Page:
1 May 2009

Blood, tissue extracted from duck-billed dinosaur bone

Cosmos Online
Researchers have found blood vessels and proteins in an 80-million-year-old hadrosaur fossil, strengthening evidence that tissue remains really can be extracted from such ancient fossils.

Remarkable discovery: B. canadensis osteocytes, or bone cells, remaining after demineralisation of the dinosaur bone.
Credit: Mary H. Schweitzer

SYDNEY: Researchers have found blood vessels and proteins in an 80-million-year-old hadrosaur fossil, strengthening evidence that tissue remains really can be extracted from such ancient fossils.

In 2005 a 68-million-year-old Tyrannosaurus rex bone was found, which appeared to contain blood vessels and cells. Two years later, researchers led by Mary Schweitzer, from North Carolina State University, in Raleigh, USA, and John Asara, from the Beth Israel Deaconess Medical Centre in Boston, claimed to have extracted collagen from the fossil (see, Protein extracted from T. rex fossil).

Structural protein

Collagen is one of the main structural proteins present in body tissues. The team reconstructed the protein sequence for the collagen and compared it the sequence in other species such as frogs and chickens.

Because of the controversial nature of the previous findings, the team set out to replicate them with another fossil. This time they searched for dinosaur fossils buried in deep sandstones, which were likely to be well preserved, and they speeded up the process of getting them from the field to the lab.

As they detail today in the U.S. journal Science, they hit gold in the form of a femur from a duck-billed hadrosaur, Brachylophosaurus canadensis, dug up in Montana’s Judith River formation.

“This shows that the T. rex study was not a one-hit wonder and other dinosaur fossils show preserved protein,” said Asara, “[Our] study pushes the field of molecular palaeontology‚Ķ further as it shows that the ability to study fossils at the molecular level is possible.”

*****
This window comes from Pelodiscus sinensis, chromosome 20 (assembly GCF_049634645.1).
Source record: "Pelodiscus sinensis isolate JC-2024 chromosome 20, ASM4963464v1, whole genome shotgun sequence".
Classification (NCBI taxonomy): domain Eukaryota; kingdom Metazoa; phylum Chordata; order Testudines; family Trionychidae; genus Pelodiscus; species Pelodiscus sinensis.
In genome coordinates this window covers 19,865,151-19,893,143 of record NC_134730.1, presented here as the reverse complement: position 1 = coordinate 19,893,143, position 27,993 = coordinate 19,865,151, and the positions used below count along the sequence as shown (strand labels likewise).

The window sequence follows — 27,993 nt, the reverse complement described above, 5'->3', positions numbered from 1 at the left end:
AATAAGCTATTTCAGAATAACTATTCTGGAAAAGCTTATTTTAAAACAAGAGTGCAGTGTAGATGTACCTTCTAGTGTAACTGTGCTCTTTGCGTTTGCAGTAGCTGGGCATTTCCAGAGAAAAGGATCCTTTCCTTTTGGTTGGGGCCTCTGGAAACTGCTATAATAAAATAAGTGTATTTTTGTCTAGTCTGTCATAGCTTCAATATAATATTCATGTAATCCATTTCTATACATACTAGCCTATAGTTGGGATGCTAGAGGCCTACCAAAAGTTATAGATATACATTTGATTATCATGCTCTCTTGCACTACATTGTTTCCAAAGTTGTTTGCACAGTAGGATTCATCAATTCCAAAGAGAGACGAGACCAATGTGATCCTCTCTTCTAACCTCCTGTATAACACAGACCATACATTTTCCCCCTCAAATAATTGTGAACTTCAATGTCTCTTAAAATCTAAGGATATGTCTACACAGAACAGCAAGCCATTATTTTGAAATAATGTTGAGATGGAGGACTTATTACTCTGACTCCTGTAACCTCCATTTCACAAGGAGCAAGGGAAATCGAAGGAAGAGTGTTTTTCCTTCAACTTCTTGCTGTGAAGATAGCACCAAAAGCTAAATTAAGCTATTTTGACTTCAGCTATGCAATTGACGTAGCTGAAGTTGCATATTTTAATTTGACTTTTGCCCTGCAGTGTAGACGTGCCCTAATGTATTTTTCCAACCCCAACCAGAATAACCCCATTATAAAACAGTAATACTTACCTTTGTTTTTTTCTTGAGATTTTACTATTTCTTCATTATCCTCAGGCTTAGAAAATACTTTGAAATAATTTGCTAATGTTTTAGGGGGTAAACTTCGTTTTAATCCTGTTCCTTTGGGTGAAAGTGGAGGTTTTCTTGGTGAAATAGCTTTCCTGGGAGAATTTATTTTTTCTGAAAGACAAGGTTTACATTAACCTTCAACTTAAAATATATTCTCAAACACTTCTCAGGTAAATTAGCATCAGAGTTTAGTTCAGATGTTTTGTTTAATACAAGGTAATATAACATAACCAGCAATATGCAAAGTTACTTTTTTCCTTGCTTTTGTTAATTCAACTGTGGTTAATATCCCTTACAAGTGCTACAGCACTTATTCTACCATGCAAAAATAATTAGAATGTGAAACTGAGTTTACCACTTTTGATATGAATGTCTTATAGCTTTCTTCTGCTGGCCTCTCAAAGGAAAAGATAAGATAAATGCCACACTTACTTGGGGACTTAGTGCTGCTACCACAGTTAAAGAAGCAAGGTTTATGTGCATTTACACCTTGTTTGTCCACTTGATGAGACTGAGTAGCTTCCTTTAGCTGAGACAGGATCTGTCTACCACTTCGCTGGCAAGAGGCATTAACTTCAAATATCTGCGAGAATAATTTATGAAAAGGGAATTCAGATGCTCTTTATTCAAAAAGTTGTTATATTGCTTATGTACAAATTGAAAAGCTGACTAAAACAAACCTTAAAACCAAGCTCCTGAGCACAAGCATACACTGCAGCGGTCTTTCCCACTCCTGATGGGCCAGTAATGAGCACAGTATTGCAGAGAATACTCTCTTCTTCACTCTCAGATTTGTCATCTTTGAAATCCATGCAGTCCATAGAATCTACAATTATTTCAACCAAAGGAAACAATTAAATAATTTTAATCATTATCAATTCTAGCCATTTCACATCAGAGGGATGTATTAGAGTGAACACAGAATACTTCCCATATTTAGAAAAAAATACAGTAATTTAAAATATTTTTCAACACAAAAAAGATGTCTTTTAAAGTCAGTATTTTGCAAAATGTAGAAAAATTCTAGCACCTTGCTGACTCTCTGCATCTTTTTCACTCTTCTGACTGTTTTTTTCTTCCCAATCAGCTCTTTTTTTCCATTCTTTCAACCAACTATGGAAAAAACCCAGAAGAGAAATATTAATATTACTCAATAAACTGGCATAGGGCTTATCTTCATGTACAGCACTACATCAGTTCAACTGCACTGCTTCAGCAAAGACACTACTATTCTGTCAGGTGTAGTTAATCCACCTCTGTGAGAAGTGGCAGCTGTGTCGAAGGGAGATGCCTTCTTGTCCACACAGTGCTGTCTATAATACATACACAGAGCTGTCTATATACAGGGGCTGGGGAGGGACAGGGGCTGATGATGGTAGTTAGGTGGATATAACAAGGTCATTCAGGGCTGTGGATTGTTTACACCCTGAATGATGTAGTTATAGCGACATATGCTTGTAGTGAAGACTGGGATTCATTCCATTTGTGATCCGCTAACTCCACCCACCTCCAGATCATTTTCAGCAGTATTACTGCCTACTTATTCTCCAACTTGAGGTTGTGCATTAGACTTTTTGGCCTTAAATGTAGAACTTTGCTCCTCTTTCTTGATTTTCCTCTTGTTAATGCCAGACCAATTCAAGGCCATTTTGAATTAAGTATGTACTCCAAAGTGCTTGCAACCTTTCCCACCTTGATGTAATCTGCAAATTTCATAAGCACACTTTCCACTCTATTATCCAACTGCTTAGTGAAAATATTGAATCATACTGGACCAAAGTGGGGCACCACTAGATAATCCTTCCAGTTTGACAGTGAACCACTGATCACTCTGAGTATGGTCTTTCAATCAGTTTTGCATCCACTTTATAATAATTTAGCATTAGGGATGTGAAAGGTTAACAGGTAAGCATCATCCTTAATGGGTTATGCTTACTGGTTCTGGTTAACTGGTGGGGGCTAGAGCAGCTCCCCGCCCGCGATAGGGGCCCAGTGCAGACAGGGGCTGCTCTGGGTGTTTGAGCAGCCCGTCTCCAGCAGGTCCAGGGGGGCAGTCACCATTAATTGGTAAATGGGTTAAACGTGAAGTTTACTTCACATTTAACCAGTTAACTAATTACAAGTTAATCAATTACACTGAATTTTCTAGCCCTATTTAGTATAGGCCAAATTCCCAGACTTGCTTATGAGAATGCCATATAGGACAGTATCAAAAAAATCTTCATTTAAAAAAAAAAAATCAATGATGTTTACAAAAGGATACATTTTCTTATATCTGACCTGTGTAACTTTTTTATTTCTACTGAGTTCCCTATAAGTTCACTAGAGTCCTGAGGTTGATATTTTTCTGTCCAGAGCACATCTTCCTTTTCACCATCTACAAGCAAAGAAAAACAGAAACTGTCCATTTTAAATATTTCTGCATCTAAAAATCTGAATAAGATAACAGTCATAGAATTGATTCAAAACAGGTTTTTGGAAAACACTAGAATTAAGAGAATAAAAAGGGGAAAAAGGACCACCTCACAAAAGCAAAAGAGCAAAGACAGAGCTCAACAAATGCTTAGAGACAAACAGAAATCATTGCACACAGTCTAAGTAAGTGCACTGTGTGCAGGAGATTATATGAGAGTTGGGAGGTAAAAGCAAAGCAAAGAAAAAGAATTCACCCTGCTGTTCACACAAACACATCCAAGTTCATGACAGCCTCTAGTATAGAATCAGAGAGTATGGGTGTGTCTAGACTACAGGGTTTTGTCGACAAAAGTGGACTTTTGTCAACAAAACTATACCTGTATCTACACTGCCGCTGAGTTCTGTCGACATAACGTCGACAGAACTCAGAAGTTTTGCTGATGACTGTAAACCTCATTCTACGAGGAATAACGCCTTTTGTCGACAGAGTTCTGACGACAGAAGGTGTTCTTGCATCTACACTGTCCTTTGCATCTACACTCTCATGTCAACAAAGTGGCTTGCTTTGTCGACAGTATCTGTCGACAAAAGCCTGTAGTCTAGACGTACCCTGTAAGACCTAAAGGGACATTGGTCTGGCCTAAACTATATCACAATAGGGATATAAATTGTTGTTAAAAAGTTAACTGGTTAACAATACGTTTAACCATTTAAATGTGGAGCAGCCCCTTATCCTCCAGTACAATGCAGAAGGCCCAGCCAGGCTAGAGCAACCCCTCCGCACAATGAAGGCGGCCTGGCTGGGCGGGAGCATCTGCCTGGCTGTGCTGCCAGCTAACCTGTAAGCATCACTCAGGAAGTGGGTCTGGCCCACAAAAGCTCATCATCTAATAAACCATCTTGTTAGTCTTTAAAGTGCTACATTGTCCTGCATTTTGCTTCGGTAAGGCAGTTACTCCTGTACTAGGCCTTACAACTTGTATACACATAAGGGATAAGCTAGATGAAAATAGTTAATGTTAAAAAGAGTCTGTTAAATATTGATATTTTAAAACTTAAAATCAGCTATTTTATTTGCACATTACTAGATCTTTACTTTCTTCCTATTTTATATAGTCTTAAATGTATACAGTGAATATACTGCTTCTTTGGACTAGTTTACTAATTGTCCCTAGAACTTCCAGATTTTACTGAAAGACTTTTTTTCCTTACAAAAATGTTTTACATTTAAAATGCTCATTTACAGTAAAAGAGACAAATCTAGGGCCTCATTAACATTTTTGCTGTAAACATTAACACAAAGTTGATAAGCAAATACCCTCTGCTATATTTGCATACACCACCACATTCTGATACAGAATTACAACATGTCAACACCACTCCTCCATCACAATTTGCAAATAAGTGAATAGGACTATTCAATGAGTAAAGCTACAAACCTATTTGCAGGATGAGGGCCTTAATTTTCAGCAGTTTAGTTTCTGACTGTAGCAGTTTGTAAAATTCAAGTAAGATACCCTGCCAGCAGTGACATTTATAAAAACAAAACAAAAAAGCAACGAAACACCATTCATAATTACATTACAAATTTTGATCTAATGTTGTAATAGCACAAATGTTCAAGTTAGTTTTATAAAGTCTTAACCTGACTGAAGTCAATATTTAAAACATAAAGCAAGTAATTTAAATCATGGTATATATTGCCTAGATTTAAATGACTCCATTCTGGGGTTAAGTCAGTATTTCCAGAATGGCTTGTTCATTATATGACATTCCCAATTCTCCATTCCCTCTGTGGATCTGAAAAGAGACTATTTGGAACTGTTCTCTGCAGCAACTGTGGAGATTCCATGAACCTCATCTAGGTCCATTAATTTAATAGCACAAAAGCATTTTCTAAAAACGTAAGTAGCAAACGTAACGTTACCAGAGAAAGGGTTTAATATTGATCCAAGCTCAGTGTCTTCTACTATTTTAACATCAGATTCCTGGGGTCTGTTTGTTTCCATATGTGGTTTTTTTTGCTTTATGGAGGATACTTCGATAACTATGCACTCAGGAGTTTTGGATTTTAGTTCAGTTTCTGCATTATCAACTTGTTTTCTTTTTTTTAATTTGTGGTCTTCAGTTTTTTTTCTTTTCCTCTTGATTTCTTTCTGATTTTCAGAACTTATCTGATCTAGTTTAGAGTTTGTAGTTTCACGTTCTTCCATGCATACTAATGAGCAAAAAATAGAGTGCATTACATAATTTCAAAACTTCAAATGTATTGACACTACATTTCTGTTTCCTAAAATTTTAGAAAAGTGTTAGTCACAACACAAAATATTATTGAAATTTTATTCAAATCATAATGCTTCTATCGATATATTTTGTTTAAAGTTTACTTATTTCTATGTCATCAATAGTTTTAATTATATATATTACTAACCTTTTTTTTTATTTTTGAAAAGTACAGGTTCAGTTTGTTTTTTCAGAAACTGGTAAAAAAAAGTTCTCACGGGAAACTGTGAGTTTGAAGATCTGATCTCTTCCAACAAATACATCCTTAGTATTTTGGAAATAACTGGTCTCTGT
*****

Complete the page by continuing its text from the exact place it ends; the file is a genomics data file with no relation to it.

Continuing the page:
X marks the spot

Schweitzer said they had learnt from the earlier T. rex study where to look for environments that might be more likely to preserve protein and tissue in fossils. By looking in rocks such as iron-rich sandstones, they were able to find bones from which they could obtain and sequence proteins.

The results show “we don’t really understand as much as we thought about how cells and tissues and molecules degrade in the protected environment of bone,” said Schweitzer.

The sequences allowed the scientists to construct new family trees comparing dinosaurs with other animals such as humans, mice and alligators. They found that the B. canadensis collagen sequence was similar to the T. rex sequence they’d previously obtained, and both were in the same group as chickens and ostriches, thought to be descended from dinosaurs.

Chris Organ, a co-author from Harvard University, in Boston, U.S., said that the results were supported by other research based on the physical characteristics of both fossils and living species and the DNA of modern species.

In addition to shedding new light on how dinosaurs are related to birds, the new study vindicates the team’s previous work, which has been the subject of much controversy.

Better results

The results of the T. rex analysis were also published in Science, and lead to a number of other scientists criticising the results via letters in the same journal.

Matthew Collins, a biomolecular archaeologist at the University of York, in England, and one of the critics of the T. rex study, said that the original criticisms stemmed from the high likelihood of contamination with ancient samples, and the poor quality of data from a mass spectrometry analysis, a technique used for determining the chemical structures of molecules.

Collins said that the previous criticism had been taken into account with the new analysis, and there were much more solid results from the mass spectrometry part of the study.

Useful criticism

“The team clearly have collagen. Now the questions shifts to, where is the collagen from?” he said. However, as the sequences are most similar to birds, and any contamination would most likely be human, that supports the idea that they are dinosaur proteins.

The flurry of criticism has actually been helpful in helping her team improve their methodology, said Schweitzer.

“The critics have such a valuable role in keeping us looking for flaws and constantly trying to improve our approaches,” she said. “As it is often said, extraordinary claims require extraordinary evidence. The claim that proteins and cells and vessels can persist over this length of time is extraordinary,” she said.

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